Canadian Probe draws blank on GM-tainted seed

Reuters Company News
Friday May 3, 2:43 pm Eastern Time

By Veronica Brown

LONDON, May 3 (Reuters) - A Canadian inquiry has failed to reach any conclusion as to how rapeseed shipped to Europe two years ago became tainted with genetically modified material, a government report shows.

In May 2000 Britain revealed that British and European farmers had sown thousands of acres with Canadian rapeseed that was contaminated with GM material -- banned under European Union regulations.

The crops were later ripped up and the company that sold the seeds, Advanta Canada, compensated farmers.

The seeds were correctly certified according to international trade standards agreed by the Organisation for Economic Co-operation and Development, the Canadian Food Inspection Agency (CFIA) said in its report.

But they did not meet the stricter European Union requirements, which ban the deliberate release of unapproved genetically modified material into the environment.

"The CFIA was unable to determine the source of the adventitious trait (contamination) present in the seed lots in question," it concluded.

Public opinion in Europe, bruised by food safety scares over mad cow disease and the chemical dioxin in recent years, is wary about GM foods and there is a three year defacto ban in place in Europe on approvals of new gene spliced varieties.

Environmental pressure group Friends of the Earth (FoE) said the report was a whitewash.

The CFIA said 77 percent of the samples contained GM material that met a one percent threshold in the form of "RT 73" produced by Monsanto.


The probe also concluded that there was "no evidence of any impropriety on the part of Advanta Canada, its third party processor or the Canada Seed Growers' Association that would require any regulatory action be taken."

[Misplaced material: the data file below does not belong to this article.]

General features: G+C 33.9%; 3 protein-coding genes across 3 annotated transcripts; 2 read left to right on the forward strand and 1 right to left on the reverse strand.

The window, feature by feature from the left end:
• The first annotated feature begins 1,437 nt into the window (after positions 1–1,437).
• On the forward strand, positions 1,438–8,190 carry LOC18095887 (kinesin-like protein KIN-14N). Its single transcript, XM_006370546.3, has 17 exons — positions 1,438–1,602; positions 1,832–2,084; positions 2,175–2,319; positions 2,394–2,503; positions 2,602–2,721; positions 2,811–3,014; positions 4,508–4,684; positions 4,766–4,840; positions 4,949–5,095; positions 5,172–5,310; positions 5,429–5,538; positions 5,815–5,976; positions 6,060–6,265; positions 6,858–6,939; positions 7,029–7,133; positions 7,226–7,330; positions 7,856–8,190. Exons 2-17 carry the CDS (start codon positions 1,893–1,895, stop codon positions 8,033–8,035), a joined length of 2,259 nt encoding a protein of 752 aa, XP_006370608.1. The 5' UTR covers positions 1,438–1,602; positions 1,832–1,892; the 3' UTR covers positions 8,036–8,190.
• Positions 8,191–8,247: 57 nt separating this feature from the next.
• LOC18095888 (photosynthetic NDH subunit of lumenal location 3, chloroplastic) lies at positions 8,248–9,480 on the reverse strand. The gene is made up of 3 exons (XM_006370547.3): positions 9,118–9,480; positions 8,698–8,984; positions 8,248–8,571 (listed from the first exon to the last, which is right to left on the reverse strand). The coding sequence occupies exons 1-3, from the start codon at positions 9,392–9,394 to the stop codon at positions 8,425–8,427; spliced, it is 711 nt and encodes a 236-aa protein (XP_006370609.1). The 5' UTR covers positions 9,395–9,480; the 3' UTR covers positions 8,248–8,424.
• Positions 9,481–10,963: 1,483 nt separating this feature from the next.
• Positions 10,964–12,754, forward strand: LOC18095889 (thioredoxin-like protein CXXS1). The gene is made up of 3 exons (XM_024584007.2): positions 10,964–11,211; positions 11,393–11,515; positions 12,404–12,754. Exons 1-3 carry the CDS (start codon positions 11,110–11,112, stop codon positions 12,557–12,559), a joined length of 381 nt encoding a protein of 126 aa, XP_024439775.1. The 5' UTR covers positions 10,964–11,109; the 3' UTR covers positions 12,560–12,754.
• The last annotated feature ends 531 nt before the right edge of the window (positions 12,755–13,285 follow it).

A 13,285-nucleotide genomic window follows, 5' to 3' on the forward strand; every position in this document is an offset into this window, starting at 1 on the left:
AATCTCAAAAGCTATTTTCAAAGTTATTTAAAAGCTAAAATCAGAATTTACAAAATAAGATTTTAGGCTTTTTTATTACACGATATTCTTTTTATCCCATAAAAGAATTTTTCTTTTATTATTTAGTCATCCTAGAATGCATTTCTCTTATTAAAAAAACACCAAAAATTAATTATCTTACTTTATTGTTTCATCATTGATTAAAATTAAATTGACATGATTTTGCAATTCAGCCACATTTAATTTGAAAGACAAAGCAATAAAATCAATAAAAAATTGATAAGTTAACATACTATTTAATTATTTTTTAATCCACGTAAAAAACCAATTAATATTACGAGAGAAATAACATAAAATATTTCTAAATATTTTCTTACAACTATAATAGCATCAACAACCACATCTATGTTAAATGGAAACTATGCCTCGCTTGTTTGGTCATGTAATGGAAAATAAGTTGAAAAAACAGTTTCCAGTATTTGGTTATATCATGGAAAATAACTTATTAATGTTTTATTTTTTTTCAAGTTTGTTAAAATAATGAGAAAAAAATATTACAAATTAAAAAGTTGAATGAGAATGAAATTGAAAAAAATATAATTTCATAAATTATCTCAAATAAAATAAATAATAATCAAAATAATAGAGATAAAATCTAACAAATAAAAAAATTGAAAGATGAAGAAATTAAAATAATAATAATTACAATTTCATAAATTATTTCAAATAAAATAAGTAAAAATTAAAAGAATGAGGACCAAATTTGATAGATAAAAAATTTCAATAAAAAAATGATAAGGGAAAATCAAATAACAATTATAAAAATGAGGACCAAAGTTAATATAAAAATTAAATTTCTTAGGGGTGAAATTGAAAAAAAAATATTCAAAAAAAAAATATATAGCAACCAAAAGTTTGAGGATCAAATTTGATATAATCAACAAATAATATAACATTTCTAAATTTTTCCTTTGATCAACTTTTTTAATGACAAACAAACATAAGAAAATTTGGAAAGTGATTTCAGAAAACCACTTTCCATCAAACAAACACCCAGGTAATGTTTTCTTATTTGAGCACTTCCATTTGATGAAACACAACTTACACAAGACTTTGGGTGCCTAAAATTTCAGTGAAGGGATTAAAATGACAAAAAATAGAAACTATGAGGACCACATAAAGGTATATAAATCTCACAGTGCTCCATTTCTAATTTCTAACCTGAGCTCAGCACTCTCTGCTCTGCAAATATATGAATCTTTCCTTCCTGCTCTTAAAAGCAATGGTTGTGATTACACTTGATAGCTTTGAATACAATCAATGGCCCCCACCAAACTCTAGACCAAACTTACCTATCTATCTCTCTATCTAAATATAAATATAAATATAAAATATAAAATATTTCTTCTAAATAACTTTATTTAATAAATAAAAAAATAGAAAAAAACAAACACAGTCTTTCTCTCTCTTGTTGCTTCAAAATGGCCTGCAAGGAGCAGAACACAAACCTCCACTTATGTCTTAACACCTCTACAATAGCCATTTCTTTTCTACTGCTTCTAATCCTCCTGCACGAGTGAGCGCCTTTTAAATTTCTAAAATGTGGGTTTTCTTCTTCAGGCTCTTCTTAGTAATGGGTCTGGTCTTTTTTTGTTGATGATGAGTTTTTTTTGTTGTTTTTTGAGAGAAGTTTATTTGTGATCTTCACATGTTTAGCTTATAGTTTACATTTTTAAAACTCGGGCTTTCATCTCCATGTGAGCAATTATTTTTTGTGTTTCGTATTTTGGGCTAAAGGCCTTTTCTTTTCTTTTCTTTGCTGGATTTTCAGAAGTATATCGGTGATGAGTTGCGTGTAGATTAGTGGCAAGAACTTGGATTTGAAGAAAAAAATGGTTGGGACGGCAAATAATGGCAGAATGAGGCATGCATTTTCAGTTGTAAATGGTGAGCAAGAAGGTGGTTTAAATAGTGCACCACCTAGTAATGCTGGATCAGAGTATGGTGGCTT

The CIFA said the issue was now closed but added that it would work with other governments to better understand and address the issues surrounding contaminated seeds.

Friends of the Earth GM campaigner Pete Riley, calling the report a "whitewash" said, "Two years after thousands of acres of British countryside was planted with illegal GM crops, the authorities still don't know how it happened. What steps are the biotech industry and the governments of Canada and the UK taking to ensure it doesn't happen again?

"It is likely that this contamination was caused by cross-pollination from neighbouring GM crops.

"As the nearest GM crops were at least 800 metres away this raises questions over the effectiveness of separation distances between GM and conventional crops - particularly in the UK, where there are only 50 metres (decreed distance from GM crops) for rapeseed oil," he added.

Britain has been under steady pressure from environmental groups, particularly over the distances between gene crops and other varieties, due to fears of cross-contamination.

"The whole fiasco demonstrates once again the risk these crops pose to conventional and organic farmers, and provides yet more evidence for banning GM crops from being commercially grown in the UK."